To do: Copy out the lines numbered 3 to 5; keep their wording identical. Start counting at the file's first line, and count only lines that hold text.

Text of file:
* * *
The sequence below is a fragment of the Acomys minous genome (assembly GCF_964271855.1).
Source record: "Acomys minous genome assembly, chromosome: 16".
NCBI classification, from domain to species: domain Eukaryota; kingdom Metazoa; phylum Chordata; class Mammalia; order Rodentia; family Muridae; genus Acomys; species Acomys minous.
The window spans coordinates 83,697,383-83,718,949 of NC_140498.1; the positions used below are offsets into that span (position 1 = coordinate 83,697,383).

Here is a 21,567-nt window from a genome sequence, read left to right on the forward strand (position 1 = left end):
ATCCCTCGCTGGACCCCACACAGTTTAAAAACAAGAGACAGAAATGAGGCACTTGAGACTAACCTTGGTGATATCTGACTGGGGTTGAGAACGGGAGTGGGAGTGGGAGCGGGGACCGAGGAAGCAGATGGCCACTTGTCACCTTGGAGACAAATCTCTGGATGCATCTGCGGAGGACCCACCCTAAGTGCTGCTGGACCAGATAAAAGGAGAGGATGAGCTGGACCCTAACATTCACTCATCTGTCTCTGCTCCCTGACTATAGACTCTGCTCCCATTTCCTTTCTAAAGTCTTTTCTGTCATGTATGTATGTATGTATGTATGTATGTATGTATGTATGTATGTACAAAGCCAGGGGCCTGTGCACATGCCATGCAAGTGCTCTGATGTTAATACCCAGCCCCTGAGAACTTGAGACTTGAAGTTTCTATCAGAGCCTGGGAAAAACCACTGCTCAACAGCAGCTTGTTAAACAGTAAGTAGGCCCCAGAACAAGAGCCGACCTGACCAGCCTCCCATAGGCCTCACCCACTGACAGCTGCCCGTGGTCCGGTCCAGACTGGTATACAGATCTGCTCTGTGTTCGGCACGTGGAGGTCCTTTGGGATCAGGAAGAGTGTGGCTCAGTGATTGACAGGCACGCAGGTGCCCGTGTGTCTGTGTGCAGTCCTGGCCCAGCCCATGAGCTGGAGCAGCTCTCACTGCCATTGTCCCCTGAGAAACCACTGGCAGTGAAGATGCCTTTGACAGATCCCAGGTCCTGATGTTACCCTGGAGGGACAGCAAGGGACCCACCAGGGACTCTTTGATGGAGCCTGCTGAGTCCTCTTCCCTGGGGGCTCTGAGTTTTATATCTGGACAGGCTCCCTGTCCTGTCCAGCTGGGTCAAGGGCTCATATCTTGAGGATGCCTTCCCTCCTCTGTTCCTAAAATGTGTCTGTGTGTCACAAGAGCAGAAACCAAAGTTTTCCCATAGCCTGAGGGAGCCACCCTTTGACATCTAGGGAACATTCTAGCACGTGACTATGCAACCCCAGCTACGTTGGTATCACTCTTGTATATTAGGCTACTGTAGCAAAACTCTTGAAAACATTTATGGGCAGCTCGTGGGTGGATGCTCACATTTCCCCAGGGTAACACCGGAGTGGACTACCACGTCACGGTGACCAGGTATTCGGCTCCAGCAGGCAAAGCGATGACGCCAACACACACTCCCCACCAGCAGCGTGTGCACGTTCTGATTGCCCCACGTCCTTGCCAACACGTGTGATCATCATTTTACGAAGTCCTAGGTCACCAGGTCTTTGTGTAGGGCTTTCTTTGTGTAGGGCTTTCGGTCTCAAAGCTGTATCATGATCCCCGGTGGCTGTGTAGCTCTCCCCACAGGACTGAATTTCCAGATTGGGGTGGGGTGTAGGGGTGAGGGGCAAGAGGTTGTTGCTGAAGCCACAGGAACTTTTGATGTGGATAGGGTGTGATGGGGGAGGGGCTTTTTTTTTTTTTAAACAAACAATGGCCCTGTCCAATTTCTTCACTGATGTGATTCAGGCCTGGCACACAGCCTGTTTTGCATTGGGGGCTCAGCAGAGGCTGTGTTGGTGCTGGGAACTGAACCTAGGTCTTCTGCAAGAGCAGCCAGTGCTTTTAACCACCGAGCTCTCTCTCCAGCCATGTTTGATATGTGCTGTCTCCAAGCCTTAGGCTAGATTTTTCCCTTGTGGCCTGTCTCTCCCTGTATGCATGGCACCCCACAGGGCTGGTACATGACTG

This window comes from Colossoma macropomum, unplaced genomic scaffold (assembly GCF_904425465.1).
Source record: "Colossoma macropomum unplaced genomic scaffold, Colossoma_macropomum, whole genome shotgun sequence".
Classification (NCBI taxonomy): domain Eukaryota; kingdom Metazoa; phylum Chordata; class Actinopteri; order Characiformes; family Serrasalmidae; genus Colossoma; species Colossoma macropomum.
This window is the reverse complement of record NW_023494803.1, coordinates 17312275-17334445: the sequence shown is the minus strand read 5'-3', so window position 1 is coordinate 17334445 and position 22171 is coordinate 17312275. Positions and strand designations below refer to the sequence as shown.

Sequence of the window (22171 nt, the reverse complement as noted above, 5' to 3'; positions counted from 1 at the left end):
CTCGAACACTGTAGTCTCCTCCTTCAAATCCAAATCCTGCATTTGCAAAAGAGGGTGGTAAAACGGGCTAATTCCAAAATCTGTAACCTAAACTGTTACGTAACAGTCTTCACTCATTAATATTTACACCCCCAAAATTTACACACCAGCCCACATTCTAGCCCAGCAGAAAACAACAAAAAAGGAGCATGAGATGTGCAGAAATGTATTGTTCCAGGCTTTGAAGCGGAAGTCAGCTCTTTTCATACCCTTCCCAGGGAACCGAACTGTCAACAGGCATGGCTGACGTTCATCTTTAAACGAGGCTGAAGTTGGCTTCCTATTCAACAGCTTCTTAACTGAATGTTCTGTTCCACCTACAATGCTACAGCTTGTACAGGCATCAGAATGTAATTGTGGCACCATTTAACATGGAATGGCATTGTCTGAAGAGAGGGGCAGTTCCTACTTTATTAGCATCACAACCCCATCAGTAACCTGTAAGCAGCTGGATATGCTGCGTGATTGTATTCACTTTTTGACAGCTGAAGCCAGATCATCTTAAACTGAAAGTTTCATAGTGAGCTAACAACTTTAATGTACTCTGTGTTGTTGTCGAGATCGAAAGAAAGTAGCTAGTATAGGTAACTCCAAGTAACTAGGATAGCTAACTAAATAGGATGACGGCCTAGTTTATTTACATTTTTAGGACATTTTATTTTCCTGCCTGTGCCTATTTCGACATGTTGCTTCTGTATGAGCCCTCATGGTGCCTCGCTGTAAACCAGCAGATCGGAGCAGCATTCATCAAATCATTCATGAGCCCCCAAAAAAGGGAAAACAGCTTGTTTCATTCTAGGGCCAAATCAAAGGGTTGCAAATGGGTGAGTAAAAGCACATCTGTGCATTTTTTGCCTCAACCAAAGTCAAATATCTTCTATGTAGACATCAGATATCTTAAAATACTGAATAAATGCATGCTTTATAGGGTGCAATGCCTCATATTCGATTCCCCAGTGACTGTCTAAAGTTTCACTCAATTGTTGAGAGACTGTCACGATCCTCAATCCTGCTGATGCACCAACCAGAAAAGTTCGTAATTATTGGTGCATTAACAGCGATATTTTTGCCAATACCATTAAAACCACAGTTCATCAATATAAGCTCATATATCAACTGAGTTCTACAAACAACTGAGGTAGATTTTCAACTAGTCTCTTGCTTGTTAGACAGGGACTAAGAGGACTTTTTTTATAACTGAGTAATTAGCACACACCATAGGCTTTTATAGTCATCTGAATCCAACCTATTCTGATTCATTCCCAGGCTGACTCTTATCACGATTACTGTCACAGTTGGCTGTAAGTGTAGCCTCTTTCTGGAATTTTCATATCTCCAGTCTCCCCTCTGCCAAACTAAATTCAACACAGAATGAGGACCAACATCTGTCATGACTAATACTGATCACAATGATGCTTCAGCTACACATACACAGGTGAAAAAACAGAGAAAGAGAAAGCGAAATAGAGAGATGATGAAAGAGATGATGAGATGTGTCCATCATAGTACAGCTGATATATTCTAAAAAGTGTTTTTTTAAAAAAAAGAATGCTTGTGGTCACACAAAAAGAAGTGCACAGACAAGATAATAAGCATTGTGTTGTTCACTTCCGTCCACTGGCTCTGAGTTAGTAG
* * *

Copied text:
NCBI classification, from domain to species: domain Eukaryota; kingdom Metazoa; phylum Chordata; class Mammalia; order Rodentia; family Muridae; genus Acomys; species Acomys minous.
The window spans coordinates 83,697,383-83,718,949 of NC_140498.1; the positions used below are offsets into that span (position 1 = coordinate 83,697,383).

Here is a 21,567-nt window from a genome sequence, read left to right on the forward strand (position 1 = left end):